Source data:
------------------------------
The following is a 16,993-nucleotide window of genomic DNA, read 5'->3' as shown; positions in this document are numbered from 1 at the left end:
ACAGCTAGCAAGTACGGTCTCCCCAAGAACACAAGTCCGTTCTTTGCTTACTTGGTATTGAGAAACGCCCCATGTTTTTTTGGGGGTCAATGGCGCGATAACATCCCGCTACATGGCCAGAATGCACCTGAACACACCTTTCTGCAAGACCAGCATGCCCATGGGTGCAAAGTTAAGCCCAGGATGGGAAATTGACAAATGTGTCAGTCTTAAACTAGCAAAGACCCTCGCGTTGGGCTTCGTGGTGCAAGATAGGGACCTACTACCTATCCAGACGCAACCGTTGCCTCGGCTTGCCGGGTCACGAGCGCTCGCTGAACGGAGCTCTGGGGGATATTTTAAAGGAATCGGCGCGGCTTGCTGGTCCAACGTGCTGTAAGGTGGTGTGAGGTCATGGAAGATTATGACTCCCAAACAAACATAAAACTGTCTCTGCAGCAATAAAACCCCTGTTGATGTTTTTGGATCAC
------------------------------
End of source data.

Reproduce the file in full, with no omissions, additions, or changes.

The following is a 16,993-nucleotide window of genomic DNA, read 5'->3' as shown; positions in this document are numbered from 1 at the left end:
ACAGCTAGCAAGTACGGTCTCCCCAAGAACACAAGTCCGTTCTTTGCTTACTTGGTATTGAGAAACGCCCCATGTTTTTTTGGGGGTCAATGGCGCGATAACATCCCGCTACATGGCCAGAATGCACCTGAACACACCTTTCTGCAAGACCAGCATGCCCATGGGTGCAAAGTTAAGCCCAGGATGGGAAATTGACAAATGTGTCAGTCTTAAACTAGCAAAGACCCTCGCGTTGGGCTTCGTGGTGCAAGATAGGGACCTACTACCTATCCAGACGCAACCGTTGCCTCGGCTTGCCGGGTCACGAGCGCTCGCTGAACGGAGCTCTGGGGGATATTTTAAAGGAATCGGCGCGGCTTGCTGGTCCAACGTGCTGTAAGGTGGTGTGAGGTCATGGAAGATTATGACTCCCAAACAAACATAAAACTGTCTCTGCAGCAATAAAACCCCTGTTGATGTTTTTGGATCAC